synaptic response dynamic for an excitatory synapse.

### 1.2.3.1. Part 2: Node Templates¶

Node templates are what is used in PyRates to define the dynamic equations of a network node (e.g. a neural population) via a hierarchy of operators, such as the ones defined above. Using the two operator templates defined above (PRO and RPO), each population of the Jansen-Rit model can be defined. As shown in Figure 1 B, there exist 3 of those: pyramidal cells (PCs), excitatory interneurons (EINs) and inhibitory interneurons (IINs). We will now define separate node templates for each population.

## 1.2.4. Node template for the EIN population¶

As can be seen in in Figure 1 B, the EIN population receives its only (excitatory) input from the PC population.
To model the dynamic changes in the membrane potential that are caused by the firing rate input from the PC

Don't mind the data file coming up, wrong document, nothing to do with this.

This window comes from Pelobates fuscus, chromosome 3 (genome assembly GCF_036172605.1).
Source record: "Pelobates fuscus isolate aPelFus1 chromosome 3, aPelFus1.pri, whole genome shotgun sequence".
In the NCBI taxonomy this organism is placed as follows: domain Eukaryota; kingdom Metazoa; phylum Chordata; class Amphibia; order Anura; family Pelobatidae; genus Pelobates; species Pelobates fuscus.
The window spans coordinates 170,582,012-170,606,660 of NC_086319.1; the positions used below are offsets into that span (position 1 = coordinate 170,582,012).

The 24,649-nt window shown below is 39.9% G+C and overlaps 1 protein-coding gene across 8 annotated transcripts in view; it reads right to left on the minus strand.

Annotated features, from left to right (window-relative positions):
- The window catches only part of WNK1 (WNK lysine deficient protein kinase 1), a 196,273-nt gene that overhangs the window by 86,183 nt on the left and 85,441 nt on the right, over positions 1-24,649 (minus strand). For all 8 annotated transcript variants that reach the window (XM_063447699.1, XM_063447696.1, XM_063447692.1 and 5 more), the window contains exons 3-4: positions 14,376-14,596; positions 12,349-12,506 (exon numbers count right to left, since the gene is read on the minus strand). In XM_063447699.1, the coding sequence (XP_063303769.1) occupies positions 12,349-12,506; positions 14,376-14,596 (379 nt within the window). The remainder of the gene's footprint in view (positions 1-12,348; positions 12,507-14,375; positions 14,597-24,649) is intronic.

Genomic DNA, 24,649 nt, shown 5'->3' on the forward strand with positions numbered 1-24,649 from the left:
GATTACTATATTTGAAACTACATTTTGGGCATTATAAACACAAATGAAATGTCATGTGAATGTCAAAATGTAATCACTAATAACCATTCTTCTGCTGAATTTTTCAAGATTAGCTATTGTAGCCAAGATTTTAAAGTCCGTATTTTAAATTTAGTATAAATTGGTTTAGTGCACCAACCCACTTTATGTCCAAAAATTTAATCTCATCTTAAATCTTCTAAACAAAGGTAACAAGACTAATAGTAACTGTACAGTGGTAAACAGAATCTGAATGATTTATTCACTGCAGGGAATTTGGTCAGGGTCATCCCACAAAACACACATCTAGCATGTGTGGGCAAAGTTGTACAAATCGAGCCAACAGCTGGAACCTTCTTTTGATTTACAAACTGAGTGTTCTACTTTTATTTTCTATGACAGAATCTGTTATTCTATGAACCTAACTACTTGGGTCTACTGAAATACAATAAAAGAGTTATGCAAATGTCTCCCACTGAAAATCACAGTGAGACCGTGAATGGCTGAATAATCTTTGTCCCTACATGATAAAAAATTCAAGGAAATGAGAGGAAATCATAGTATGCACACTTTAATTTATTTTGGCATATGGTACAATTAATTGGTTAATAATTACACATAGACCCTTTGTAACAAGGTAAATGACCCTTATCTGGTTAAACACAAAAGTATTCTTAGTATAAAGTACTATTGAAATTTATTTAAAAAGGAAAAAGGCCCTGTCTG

population, the `RPO_e`

operator is used. Furthermore, the EIN population projects back to the PC population
via an excitatory synapse. To receive the average firing rate of the EIN population that is required to implement this
projection, the PRO operator has to be applied to the output of the RPO operator. This provides the operator hierarchy
that governs the role of the EIN population in the Jansen-Rit model. A `NodeTemplate`

instance of this
population can be created as follows:

```
from pyrates.frontend import NodeTemplate
ein = NodeTemplate(name="EIN", path=None, operators=[pro, rpo_e])
```

As can be seen above, nodes are defined via a list of operators. Operator hierarchies are automatically derived from
the `input`

and `output`

variables of each operator. Thus, the sequence in which the operators are placed
inside the node template does not matter. However, circular dependencies between the operator inputs and outputs
should be prevented (PyRates throws an error if such circularities are detected). Hence, an output variable on one
operator, that should connect to the input variable of another operator, needs to have the same name as this input
variable.

## 1.2.5. Node template for the IIN population¶